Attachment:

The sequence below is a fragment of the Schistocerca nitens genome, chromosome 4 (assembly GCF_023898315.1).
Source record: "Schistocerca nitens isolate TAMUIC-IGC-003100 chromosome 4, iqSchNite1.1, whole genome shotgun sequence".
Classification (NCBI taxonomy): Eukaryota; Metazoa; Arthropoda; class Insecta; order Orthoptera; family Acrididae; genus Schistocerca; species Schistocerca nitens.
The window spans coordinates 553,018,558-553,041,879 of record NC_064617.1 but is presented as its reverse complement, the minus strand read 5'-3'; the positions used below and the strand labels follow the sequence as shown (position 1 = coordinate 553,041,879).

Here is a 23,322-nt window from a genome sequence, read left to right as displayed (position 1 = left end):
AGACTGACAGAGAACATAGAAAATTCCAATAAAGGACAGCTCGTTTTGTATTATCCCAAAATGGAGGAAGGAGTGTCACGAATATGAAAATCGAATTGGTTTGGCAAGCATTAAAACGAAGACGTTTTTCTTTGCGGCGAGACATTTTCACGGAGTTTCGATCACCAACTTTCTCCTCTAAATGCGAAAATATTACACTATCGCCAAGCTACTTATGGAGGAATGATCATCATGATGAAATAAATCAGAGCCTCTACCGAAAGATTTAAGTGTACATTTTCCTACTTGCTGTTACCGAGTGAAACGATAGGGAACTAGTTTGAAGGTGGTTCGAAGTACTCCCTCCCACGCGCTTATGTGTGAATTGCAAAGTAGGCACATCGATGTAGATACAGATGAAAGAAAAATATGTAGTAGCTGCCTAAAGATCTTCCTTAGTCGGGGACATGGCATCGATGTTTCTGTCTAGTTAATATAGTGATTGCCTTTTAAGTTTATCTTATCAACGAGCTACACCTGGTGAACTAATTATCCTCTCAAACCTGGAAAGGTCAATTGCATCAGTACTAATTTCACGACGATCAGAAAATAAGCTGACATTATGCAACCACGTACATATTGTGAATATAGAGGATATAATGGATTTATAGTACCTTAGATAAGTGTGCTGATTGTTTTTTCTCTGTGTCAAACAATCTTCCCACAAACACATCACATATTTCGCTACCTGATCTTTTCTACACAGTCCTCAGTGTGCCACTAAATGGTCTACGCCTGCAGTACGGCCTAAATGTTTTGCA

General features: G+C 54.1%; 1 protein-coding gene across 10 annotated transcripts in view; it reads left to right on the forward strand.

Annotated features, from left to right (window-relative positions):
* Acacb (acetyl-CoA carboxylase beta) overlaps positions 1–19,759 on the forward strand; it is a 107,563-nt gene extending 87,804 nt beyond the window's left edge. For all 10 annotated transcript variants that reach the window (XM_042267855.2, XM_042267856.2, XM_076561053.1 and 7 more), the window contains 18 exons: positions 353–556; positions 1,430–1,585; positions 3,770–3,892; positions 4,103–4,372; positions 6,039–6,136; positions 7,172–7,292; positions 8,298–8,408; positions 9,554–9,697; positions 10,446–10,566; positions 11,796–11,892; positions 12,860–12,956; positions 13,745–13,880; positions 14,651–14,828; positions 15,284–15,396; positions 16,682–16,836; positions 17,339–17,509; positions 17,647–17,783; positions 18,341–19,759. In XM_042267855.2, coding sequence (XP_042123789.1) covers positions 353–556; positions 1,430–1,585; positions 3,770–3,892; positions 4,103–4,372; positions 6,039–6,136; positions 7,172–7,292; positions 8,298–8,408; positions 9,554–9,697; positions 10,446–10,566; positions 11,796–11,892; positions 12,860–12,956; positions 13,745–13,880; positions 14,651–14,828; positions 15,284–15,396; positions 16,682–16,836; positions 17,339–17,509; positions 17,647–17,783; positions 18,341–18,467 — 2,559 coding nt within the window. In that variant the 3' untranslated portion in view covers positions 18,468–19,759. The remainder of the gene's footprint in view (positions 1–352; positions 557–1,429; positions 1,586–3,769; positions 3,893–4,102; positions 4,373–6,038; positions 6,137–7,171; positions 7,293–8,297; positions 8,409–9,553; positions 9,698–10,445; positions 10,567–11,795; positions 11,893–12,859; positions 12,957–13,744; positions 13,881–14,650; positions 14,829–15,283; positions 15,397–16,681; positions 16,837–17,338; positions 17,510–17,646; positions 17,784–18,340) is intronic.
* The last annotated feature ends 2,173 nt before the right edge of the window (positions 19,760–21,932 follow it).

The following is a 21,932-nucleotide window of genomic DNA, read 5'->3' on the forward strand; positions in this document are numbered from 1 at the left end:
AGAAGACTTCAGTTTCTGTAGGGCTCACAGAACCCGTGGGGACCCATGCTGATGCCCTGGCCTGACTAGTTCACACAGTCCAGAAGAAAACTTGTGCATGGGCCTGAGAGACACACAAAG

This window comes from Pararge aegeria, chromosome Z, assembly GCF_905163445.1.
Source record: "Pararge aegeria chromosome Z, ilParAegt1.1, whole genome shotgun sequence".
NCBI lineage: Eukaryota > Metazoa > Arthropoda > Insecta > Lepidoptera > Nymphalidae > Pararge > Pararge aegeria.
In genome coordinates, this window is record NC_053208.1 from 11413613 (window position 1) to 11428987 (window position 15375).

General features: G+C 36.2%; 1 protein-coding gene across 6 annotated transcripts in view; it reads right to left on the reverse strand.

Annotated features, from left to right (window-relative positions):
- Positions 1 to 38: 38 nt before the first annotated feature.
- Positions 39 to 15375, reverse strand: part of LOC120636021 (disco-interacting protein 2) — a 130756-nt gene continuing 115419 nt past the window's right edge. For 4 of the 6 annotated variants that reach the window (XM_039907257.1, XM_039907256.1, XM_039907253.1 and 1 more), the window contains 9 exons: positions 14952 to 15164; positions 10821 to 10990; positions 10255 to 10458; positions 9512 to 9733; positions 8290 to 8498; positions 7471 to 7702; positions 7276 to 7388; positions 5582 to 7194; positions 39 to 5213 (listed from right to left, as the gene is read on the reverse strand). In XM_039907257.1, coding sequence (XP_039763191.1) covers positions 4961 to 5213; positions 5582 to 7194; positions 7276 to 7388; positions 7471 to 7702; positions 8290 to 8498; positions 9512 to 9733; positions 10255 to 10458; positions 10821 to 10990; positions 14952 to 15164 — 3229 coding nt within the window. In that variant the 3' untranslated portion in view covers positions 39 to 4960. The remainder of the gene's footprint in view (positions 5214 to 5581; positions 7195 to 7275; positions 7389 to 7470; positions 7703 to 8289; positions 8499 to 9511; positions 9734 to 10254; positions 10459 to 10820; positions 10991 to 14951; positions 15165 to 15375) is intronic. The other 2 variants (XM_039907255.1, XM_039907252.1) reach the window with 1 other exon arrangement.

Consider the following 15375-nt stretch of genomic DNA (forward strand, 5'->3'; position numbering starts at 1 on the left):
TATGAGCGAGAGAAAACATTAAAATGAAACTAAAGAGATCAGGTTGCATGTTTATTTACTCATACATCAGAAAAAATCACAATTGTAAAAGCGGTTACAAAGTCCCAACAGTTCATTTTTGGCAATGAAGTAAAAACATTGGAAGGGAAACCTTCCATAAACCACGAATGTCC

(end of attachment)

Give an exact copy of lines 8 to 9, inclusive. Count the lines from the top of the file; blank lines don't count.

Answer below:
Annotated features, from left to right (window-relative positions):
* Acacb (acetyl-CoA carboxylase beta) overlaps positions 1–19,759 on the forward strand; it is a 107,563-nt gene extending 87,804 nt beyond the window's left edge. For all 10 annotated transcript variants that reach the window (XM_042267855.2, XM_042267856.2, XM_076561053.1 and 7 more), the window contains 18 exons: positions 353–556; positions 1,430–1,585; positions 3,770–3,892; positions 4,103–4,372; positions 6,039–6,136; positions 7,172–7,292; positions 8,298–8,408; positions 9,554–9,697; positions 10,446–10,566; positions 11,796–11,892; positions 12,860–12,956; positions 13,745–13,880; positions 14,651–14,828; positions 15,284–15,396; positions 16,682–16,836; positions 17,339–17,509; positions 17,647–17,783; positions 18,341–19,759. In XM_042267855.2, coding sequence (XP_042123789.1) covers positions 353–556; positions 1,430–1,585; positions 3,770–3,892; positions 4,103–4,372; positions 6,039–6,136; positions 7,172–7,292; positions 8,298–8,408; positions 9,554–9,697; positions 10,446–10,566; positions 11,796–11,892; positions 12,860–12,956; positions 13,745–13,880; positions 14,651–14,828; positions 15,284–15,396; positions 16,682–16,836; positions 17,339–17,509; positions 17,647–17,783; positions 18,341–18,467 — 2,559 coding nt within the window. In that variant the 3' untranslated portion in view covers positions 18,468–19,759. The remainder of the gene's footprint in view (positions 1–352; positions 557–1,429; positions 1,586–3,769; positions 3,893–4,102; positions 4,373–6,038; positions 6,137–7,171; positions 7,293–8,297; positions 8,409–9,553; positions 9,698–10,445; positions 10,567–11,795; positions 11,893–12,859; positions 12,957–13,744; positions 13,881–14,650; positions 14,829–15,283; positions 15,397–16,681; positions 16,837–17,338; positions 17,510–17,646; positions 17,784–18,340) is intronic.